TORONTO – More than 500 doctors billed Ontario’s health insurance plan over $1 million each last year, with one ophthalmologist charging what the province’s health minister called “a staggering” $6.6 million.
Of the top five billers, two are ophthalmologists, two are radiologists and one is an anaesthesiologist, but their names and where they work are not being released.
The million-dollar club included 154 diagnostic radiologists, 85 ophthalmologists and 57 cardiologists.
“It’s not our emergency room physicians who are earning this kind of money,” Health Minister Eric Hoskins told reporters Friday. “It’s not our neurosurgeons who are billing over a million. It’s a very narrow category of specialists.”
The top-billing doctors represent less than two per cent of physicians in the province but account for nearly 10 per cent of billings.
Hoskins said the current structure allows some physicians to generate income many times the average doctor’s salary, mainly because the fee structure has not kept pace with medical and technological advances.
“Now I’m not saying these doctors did anything wrong,” he said. “What I am saying is that there is an inequity in the fee code structure that has created this unfairness.”
There are “a great number” of doctors who prescribe methadone for people with opiate addictions “clustered around the million-dollar mark” in part because they are paid $35 for a urine dipstick test that cost $2 to $3, said Hoskins.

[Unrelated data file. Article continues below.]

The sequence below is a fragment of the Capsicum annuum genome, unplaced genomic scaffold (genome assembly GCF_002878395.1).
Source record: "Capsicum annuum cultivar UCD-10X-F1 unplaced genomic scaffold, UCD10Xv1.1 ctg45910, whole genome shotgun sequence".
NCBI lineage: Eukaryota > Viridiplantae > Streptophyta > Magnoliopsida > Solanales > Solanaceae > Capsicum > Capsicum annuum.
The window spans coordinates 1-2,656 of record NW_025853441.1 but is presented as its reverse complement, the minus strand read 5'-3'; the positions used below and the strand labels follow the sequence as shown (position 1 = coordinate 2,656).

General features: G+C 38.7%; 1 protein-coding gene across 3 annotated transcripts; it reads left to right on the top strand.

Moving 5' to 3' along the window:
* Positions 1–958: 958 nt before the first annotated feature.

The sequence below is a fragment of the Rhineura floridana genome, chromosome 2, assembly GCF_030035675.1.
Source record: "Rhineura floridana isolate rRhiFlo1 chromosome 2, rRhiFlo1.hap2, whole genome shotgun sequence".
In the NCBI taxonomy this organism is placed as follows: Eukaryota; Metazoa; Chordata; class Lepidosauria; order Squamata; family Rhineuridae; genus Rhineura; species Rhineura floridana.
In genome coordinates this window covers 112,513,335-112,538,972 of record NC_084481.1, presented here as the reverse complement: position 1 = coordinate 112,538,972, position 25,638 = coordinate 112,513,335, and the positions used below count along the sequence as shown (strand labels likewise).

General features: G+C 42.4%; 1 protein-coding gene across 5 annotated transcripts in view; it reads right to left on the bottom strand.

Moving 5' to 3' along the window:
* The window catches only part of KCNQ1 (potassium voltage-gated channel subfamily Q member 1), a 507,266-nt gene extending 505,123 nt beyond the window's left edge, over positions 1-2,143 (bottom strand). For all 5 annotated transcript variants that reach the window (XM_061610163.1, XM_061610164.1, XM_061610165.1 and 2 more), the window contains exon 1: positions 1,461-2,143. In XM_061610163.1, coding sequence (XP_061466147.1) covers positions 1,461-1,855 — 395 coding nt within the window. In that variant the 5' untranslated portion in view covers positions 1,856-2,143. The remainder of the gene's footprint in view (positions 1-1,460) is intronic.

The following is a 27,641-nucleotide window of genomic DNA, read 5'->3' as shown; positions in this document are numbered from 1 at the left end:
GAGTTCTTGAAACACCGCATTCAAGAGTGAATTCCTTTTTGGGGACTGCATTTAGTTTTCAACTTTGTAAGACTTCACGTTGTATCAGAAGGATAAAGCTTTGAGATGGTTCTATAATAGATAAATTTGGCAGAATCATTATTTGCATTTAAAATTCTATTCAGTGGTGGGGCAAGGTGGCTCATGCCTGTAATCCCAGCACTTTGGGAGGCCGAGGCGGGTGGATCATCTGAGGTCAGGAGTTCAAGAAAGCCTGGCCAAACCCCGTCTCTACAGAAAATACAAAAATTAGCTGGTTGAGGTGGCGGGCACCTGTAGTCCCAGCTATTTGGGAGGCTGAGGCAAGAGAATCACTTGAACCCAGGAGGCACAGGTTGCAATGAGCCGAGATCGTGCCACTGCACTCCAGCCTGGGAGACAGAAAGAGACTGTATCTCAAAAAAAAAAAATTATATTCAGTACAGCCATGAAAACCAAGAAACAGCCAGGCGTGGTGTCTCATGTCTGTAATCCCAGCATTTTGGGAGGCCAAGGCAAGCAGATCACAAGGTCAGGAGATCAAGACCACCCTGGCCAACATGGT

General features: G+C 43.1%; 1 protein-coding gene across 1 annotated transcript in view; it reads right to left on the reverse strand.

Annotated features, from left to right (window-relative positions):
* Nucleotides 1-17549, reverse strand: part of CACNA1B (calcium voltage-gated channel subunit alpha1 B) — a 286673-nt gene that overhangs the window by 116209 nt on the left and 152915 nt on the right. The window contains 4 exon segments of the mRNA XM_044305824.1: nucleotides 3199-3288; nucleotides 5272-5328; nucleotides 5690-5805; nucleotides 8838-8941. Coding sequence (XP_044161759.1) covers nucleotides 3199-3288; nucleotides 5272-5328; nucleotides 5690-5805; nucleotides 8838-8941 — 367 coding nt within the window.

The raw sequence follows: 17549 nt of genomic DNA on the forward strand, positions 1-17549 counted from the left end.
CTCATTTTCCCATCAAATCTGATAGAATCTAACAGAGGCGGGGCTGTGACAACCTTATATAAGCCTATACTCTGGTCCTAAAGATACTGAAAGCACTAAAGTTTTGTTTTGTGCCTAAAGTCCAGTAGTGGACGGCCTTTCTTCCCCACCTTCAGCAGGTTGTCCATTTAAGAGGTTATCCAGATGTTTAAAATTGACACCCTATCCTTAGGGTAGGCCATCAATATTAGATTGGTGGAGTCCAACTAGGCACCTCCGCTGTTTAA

“We found that in many cases physicians were earning more than half of their total billings from that one procedure,” he said. “We pay our community labs $10.”
The province spends $11 billion annually on physician compensation, but has to find hundreds of millions of dollars more at the end of year because there are no caps on billings by doctors, who earn an average of $368,000, added Hoskins.
“Unpredictable and frankly uncontrolled billing by some doctors is a problem that leaves less for family doctors and others, squeezes our ability to invest more in home care and community care, and robs us of our capacity to responsibly plan our health care spending each year,” he said.
The Liberal government has been locked in a fight with the Ontario Medical Association, which represents 34,000 doctors and medical students, after it imposed a series of fee cuts last year.
The OMA has said the best way to get a new fee agreement is for the government to agree to binding arbitration, something Hoskins said he was willing to consider if the doctors return to negotiations, which broke off in January, 2015.
“We created a sub-committee at their request to look specifically at the issue of arbitration…and they decided abruptly one afternoon to end those negotiations and walked away,” he said. “We’ve never said no to arbitration.”
The OMA asked Hoskins on Friday to clarify his position on arbitration directly with them, not through the media.
“Ontario’s doctors have long said that strengthening patient-focused care requires a fair and predictable agreement that includes binding arbitration,” said OMA president Mike Toth. “In order to move forward with the process of meaningful negotiations, rather than negotiate in public and mischaracterize the facts, Ontario’s doctors ask that Hoskins clarify his position directly with the OMA.”